And then there was one. Agatha Christie’s theme will be playing out soon in aircraft, according to Honeywell executives who believe that technology will pave the way for automation to support single-pilot commercial operations in the next five to seven years.
Chava was one of four young Honeywell executives on a panel discussing the future of the company at the National Business Aviation Association convention in Las Vegas October 20. Amanda King, who oversees aircraft connectivity, said the future is about speed. UAM will speed people to their destinations. Supersonic business jets are back on the horizon. And high-speed airborne connectivity will allow not only for speed of communications among people, but also the ability to share data in real time off the aircraft—potentially eliminating the need for “black boxes” in the future as the aircraft transmits data to the cloud for analysis and tracking. King said Honeywell’s latest connectivity system can report on the fly what is happening on the airplane and provide predictive maintenance data to ground crews while also helping flight crews pinpoint optimal flight profiles based on real-time ambient conditions and potential air traffic congestion at major hubs.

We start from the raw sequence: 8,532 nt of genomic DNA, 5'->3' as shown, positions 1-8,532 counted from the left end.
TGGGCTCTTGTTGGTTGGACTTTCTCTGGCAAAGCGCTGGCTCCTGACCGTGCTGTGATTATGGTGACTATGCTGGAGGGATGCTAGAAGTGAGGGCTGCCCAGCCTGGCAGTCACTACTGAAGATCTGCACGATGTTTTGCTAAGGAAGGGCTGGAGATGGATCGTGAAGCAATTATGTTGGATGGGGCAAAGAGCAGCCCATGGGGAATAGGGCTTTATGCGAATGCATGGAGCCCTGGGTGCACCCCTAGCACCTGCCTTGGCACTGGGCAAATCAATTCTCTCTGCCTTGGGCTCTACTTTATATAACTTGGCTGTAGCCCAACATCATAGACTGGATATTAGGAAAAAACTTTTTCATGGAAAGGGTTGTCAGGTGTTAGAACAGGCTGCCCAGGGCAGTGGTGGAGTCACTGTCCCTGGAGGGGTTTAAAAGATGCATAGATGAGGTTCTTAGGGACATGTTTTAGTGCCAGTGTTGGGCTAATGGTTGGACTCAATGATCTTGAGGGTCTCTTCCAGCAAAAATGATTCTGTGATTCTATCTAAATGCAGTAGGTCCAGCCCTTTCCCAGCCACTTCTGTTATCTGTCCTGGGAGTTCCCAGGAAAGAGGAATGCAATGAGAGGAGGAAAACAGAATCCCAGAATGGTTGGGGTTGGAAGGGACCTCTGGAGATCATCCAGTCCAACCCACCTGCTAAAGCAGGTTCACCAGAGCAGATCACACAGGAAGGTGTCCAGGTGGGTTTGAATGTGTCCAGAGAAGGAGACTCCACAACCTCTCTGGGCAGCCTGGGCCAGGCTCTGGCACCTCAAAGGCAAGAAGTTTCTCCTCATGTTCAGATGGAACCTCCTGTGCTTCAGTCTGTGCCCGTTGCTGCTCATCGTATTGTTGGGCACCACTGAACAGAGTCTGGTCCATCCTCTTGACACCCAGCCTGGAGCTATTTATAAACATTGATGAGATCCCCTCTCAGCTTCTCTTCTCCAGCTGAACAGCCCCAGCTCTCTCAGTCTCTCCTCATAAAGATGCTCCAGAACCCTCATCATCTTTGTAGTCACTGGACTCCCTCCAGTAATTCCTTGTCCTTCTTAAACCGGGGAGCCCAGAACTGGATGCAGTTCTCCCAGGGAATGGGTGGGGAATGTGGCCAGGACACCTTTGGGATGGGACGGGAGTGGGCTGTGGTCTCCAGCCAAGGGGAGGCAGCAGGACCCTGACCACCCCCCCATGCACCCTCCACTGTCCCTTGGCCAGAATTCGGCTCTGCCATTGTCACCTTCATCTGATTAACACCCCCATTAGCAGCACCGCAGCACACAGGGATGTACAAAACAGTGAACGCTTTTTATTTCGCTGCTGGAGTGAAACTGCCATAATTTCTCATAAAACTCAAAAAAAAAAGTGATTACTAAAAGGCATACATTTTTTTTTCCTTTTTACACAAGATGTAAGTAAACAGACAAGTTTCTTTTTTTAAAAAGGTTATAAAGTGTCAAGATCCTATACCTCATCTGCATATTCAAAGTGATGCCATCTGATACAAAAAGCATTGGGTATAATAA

Bryan Wood, senior director of hybrid-electric/electric propulsion, said electric propulsion options are maturing faster than most people realize. However, challenges remain regarding necessary infrastructure, including vertiports. The electric grid as it sits today is not in a position to charge the volume of aircraft envisioned. Such infrastructure upgrades will require significant capital investments in coming years.
Lisa Butters says she is running a start-up inside giant Honeywell. As the general manager of GoDirect Trade, she oversees the project to bolster the $4 billion market in used aerospace parts. Today GoDirect Trade sees an average parts value of $10,000 for products that move through her network. But unlike how consumers typically purchase products online these days, most of these parts sales occur through email and phone calls—whether it’s a $1 part or a $1 million engine. Her goal over the next decade is to position Honeywell as the leader in this growth market and to make all transactions electronic. One component of that evolution is block chain technology, which will allow for greater transparency into the database of parts—showing highly detailed information about the history of a particular part and other data not currently available.